“Of course, as you know, I’m for anything that is scandalous in haiku. I want to bring the whole world into haiku—and therefore haiku into the world.”
Along the river
Following a path in the snow:
Marked by a cane.
—Gerald Vizenor (1962)
The Haiku Foundation recently added to it’s already voluminous and ever-expanding online library an important addition: Gerald Vizenor’s 1962 haiku collection, Two Wings The Butterfly. This was Vizenor’s first of seven haiku collections (the last, Cranes Arise: Haiku Scenes, from 1999, until his most recent 2014 collected haiku volume, favor of crows: new and collected haiku). Two Wings The Butterfly shows us that Vizenor was discovering, exploring, and writing haiku during the same time as Jack Kerouac, Paul Reps, Richard Wright, Cor van den Heuvel, J. W. Hackett, and Nick Virgilio (just to name a few of the poets whose haiku have gained notoriety and weight over the years). Vizenor is a citizen of the White Earth Nation of the Anishinaabeg in Minnesota, and Pressor Emeritus of American Studies at the University of California, Berkeley. He discovered haiku when he was eighteen while in the military in Japan and notes that “My first literary creations were haiku scenes, and since then, that imagistic sense of nature has always been present in my writing” (favor of crows XV). Elsewhere, he writes that “Haiku was my first sense of totemic survivance in poetry, the visual and imagistic associations of nature, and of perception and experience” (X); “Haiku, in a sense, inspired me on the road as a soldier in another culture and gently turned me back to the seasons, back to the traces of nature and the tease of native season and memories” (XI). It’s especially interesting and profound that he notes the following: “Haiku scenes are similar, in a sense, to the original dream songs and visionary images of the anishinaabe, the Chippewa or Ojibwe, on the White Earth Reservation in Minnesota. . . . Once, words and worlds apart in time and place, these poetic images of haiku and dream songs came together more by chance than fate, and later by intuition and consideration” (XI). For more reading on dream songs, check out Songs of the Chippewa and “Stories, Dreams, and Ceremonies: Anishinaabe ways of learning” by Leanne Simpson.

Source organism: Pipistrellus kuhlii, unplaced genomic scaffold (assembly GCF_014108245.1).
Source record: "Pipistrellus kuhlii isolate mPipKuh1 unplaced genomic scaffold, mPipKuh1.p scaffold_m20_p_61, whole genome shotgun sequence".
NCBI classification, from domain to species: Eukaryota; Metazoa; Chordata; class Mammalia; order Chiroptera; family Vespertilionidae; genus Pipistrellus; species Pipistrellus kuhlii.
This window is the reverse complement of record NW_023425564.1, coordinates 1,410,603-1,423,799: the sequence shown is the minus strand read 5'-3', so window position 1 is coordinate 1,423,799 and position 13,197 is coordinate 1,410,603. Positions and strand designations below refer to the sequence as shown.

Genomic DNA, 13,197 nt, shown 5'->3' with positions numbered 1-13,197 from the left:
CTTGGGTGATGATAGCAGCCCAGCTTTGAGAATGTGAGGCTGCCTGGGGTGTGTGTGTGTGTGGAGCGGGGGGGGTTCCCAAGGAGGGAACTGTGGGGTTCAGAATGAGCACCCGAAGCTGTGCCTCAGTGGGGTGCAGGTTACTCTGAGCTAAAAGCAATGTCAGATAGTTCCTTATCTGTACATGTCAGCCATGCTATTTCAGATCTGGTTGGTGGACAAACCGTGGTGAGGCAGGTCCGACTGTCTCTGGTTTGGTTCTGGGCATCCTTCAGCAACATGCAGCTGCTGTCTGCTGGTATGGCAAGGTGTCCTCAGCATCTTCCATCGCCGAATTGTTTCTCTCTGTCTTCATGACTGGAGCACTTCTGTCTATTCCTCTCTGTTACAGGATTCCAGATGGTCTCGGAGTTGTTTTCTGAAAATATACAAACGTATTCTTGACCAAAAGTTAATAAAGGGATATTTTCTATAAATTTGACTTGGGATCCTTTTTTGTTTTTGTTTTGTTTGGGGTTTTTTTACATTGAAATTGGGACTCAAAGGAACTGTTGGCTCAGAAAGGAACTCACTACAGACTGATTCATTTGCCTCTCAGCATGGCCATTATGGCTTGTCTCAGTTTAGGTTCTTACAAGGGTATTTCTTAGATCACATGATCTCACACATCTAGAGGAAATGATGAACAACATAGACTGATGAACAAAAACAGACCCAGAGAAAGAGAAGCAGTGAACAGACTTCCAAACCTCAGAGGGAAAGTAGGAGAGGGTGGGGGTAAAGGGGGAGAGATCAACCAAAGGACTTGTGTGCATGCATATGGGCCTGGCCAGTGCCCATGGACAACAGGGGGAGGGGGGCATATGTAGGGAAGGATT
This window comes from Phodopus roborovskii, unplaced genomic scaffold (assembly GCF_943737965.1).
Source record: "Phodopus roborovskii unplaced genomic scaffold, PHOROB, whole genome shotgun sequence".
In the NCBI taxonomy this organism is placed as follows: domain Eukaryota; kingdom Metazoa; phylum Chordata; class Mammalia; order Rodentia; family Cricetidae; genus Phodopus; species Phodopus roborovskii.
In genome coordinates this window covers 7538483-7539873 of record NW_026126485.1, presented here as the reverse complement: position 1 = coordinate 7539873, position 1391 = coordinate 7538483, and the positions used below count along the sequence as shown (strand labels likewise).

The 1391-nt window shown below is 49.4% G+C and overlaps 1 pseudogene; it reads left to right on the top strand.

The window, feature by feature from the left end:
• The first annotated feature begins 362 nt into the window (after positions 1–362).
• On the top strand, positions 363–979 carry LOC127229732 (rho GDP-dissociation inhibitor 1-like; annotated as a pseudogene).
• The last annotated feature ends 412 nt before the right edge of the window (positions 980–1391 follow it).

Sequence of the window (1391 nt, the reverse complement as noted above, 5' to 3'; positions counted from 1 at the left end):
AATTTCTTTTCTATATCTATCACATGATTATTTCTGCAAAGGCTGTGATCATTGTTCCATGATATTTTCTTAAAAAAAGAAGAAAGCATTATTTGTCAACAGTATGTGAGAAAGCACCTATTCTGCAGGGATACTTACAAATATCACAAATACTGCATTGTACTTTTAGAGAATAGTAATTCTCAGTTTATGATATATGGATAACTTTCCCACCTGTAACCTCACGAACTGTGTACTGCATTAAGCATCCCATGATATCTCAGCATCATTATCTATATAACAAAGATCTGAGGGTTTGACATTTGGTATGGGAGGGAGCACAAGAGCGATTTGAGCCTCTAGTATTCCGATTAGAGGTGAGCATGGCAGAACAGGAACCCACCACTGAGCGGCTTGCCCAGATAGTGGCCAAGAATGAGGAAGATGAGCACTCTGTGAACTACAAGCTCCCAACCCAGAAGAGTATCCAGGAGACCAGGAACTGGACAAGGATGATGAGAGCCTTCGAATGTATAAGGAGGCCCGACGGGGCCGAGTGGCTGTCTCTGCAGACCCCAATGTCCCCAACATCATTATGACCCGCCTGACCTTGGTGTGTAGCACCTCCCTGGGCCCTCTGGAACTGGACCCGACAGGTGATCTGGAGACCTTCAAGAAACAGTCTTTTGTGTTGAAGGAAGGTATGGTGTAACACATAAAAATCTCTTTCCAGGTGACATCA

“We might ask — are there autonomous objects inferred by the haiku poem? Is the haiku poem an emergent object, a reality, a world?
— Richard Gilbert / Creative Blooms 13
Between living and dreaming
there is a third thing.
—Antonio Machado (1983)
Poetry as Consciousness: Haiku Forests, Space of Mind, and an Ethics of Freedom by Richard Gilbert (Keibunsha Press, 2018). Order in English.
I’ll make a tattoo from my lover’s blood
and shame every rose in the green garden.
Landays—”an oral and often anonymous scrap of song created by and for mostly illiterate people: the more than twenty million Pashtun women who span the border between Afghanistan and Pakistan.”
“Reduced to its simplest and most essential form, the poem is song. Song is neither discourse nor explanation. In the short poem—jarcha, haiku, epigram, chueh-chu, copla—the background and most of the circumstances that are the cause or object of the songs are omitted. . . . Is there such a thing as a purely earthly epic, one uncontaminated by supernatural intervention and divine genealogy? It is said that the Cantar de mio Cid is a realistic poem. No, Realism is a modern concept . . . “
from The Other Voice (1990)